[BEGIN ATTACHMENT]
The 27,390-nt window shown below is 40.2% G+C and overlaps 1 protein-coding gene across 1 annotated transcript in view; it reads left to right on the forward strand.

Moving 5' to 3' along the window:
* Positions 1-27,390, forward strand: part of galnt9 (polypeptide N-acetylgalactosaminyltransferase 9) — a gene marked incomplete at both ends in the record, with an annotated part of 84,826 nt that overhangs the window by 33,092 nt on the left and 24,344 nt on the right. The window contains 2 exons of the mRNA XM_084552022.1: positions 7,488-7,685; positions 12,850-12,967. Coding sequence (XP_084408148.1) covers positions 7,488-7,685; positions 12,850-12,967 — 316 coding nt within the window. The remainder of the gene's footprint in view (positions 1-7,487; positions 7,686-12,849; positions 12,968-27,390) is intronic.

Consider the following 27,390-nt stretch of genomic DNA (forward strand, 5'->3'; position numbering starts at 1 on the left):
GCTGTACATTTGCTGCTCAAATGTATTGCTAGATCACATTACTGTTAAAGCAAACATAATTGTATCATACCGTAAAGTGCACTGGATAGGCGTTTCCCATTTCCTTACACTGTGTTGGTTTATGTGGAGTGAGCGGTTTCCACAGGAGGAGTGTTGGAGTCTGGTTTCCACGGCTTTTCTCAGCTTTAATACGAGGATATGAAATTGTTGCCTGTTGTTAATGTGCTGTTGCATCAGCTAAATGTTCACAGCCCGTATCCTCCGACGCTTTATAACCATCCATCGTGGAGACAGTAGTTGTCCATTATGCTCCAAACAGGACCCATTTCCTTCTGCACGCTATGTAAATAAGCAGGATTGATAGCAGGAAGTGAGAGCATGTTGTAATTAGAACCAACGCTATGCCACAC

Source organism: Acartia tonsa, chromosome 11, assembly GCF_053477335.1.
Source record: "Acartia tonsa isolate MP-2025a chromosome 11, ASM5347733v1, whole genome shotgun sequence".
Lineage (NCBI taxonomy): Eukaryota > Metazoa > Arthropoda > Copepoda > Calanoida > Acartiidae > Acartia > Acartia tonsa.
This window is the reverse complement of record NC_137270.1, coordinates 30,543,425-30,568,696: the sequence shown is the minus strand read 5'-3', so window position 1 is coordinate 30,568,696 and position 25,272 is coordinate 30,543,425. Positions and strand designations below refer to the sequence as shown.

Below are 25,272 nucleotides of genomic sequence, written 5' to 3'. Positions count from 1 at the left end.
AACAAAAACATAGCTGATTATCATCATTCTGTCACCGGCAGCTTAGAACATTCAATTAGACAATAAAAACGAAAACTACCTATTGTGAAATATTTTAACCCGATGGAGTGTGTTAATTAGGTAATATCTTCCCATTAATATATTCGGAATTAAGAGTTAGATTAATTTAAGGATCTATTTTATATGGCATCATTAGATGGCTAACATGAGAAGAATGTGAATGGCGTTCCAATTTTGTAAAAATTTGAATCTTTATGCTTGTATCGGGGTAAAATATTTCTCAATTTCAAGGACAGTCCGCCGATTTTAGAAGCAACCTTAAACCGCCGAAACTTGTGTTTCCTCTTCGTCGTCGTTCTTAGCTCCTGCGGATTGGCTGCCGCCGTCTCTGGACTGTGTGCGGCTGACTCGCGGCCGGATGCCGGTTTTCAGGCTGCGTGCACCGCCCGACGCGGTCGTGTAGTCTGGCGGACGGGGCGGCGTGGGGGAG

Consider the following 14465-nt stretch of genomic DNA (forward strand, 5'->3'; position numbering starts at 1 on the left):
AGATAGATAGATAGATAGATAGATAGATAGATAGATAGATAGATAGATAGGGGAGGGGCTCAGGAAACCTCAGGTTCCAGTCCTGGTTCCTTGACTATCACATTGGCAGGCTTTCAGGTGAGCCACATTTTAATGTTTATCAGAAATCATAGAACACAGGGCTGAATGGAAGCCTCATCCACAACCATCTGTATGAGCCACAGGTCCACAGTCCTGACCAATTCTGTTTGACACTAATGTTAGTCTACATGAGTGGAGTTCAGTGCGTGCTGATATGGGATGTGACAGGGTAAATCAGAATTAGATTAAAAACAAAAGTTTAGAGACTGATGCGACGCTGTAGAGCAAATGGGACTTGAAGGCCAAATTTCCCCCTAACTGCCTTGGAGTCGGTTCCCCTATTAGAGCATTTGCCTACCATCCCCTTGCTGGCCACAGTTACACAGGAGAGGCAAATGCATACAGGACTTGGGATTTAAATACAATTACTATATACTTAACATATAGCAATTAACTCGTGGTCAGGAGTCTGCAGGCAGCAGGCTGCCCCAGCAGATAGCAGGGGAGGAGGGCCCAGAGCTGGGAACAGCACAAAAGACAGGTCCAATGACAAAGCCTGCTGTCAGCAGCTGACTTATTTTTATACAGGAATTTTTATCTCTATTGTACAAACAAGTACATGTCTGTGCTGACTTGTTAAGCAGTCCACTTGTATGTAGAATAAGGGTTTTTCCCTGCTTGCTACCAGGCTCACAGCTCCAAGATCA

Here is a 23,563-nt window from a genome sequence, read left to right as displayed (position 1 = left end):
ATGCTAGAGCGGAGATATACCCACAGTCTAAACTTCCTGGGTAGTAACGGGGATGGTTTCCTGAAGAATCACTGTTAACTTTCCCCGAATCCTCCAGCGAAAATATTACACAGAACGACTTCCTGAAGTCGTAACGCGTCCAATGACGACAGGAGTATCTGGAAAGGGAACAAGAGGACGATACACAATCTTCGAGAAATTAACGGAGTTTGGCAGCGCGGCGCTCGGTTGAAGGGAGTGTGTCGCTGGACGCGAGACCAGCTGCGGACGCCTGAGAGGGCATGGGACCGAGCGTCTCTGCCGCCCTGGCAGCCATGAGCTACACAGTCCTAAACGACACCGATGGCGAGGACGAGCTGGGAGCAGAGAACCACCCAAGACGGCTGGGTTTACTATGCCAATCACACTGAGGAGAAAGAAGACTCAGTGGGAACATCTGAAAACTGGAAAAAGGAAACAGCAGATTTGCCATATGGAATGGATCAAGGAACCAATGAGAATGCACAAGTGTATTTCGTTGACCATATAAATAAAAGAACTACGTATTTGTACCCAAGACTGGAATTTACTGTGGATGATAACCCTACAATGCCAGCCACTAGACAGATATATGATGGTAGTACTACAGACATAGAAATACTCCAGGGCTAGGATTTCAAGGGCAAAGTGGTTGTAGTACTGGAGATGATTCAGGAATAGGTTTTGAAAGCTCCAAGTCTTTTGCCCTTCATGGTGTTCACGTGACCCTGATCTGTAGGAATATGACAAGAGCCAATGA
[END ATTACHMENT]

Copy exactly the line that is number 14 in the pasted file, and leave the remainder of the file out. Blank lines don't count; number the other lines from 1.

Here is a 23,563-nt window from a genome sequence, read left to right as displayed (position 1 = left end):